TM – The First Step to My Recovery from Child Abuse

The Transcendental Meditation technique is being increasingly recognized as a means to help people recover from the intense stress that results from the experience of trauma. In his recent book, True North, Tom North recounts his story of survival and recovery from a life of child abuse and domestic violence, and writes about the vital role that the TM technique played in his recovery.

Child abuse is one of our nation’s most serious public health problems. It occurs at every socio-economic level, within all ethnic groups, cultures and religions, and at all levels of education. Each day in the United States, four children die as a result of child abuse. According to the National Center on Child Abuse and Neglect, more than half a million children in the United States experience some form of serious abuse each year. Numerous studies show a link between child abuse and a wide range of problems such as depression, alcohol abuse, drug addiction and juvenile delinquency.

In a recent blog, Tom writes:

“I am committed to raising awareness of these serious issues. Though my own healing is ongoing and literally day-by-day, I feel I’ve made it through, and I want to let other victims know that there is help and hope.

In my book I quote Dr. Haim Ginott, author, educator and clinical psychologist: “Children are like wet cement. Whatever falls on them makes an impression.” There are literally hundreds of thousands of victims around the world and the silence that surrounds these issues is deafening. Child maltreatment is a global problem with serious life-long consequences.

Studies show that children who experience physical, emotional and sexual abuse may be marked for life. From stress that is associated with the disruption of early brain development and impairment of the nervous and immune system, to stress that contributes to heart disease, cancer and suicide, child abuse victims are at risk.

But, once the damage from child abuse and domestic violence has been done, what does one do about it?

Of course, prevention is the best hope for reducing child abuse and neglect and improving the lives of children and families.

Most often, the emotional content of abuse is pushed down into the victim’s sub-conscious mind where it festers and contributes to behavioral problems throughout life. Some even block it out. Many choose to self-medicate by engaging in substance abuse of one kind or another. Coping from day to day, victims get by, until they get fed up enough with their misery. Then, they gather the courage to make real, lasting changes in the way they feel and behave, and they get help. Many reach out through support groups made possible by professional organizations.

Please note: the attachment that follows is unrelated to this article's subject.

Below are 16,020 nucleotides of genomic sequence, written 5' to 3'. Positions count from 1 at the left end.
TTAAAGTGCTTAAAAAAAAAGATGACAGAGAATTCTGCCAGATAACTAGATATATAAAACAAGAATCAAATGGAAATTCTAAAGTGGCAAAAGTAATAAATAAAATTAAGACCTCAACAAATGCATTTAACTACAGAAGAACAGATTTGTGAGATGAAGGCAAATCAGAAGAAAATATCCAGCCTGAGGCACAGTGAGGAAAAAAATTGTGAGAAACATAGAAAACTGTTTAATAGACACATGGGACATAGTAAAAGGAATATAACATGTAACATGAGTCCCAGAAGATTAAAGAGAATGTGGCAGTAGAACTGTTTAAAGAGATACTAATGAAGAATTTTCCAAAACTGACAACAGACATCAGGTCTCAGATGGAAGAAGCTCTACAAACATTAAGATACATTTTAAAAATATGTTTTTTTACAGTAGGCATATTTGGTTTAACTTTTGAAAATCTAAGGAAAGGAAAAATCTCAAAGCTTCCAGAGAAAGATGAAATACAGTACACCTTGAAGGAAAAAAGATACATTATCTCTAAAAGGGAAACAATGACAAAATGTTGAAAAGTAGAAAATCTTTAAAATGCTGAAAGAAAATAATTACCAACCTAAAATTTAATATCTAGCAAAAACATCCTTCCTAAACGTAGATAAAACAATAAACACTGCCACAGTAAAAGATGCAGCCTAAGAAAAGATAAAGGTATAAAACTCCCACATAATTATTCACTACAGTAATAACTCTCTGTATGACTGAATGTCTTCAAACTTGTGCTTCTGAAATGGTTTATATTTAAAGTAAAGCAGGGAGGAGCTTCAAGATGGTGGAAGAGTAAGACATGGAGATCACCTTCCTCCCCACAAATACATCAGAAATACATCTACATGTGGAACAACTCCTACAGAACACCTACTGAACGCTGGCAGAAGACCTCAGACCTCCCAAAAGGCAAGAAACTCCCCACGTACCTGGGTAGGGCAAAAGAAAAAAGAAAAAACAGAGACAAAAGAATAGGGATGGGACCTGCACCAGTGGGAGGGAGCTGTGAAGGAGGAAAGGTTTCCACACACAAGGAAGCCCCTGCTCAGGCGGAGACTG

In my case, I was very fortunate to have had the opportunity to learn Transcendental Meditation (TM), and it was my first step to recovery. I was amazed at the immediate changes in how I felt. For example, I had been so bitter and angry that I had been unable to give a compliment, and I didn’t know why. As soon as I learned to meditate, I actually found myself giving compliments to people as I recognized the good in others. The longer I practiced TM, the more relaxed I became. Every meditation seemed to reduce my defensiveness and sarcastic nature. Over time, people even commented that there was something different about me – I seemed less stressed, more relaxed. In truth, I was getting in touch with the goodness in myself as I was beginning my healing journey.

Hundreds of scientific studies conducted at more than 200 independent universities and research institutions over the last forty years attest to the benefits of TM in a wide range of expressions – from physiological to psychological and emotional, to promoting health. These benefits may not always show up right away as they did in my case, but show up they will.

Keep in mind that the reason TM is referred to as a “practice” is because that is what’s required. As I noted above, my own recovery is day-by-day, and I still meditate every day.”


Tom North is a successful financial advisor, writer and poet. He’s married and has two daughters. Tom has written extensively about scuba diving, jade hunting in the wilds of Big Sur, and spiritual topics as well. He is working on his second book, The Economics of Spiritual Transformation.

The video below shows how the Transcendental Meditation technique is being used to help teenagers in a recovery program in Los Angeles to overcome the stress of years of abuse and get their lives back on track.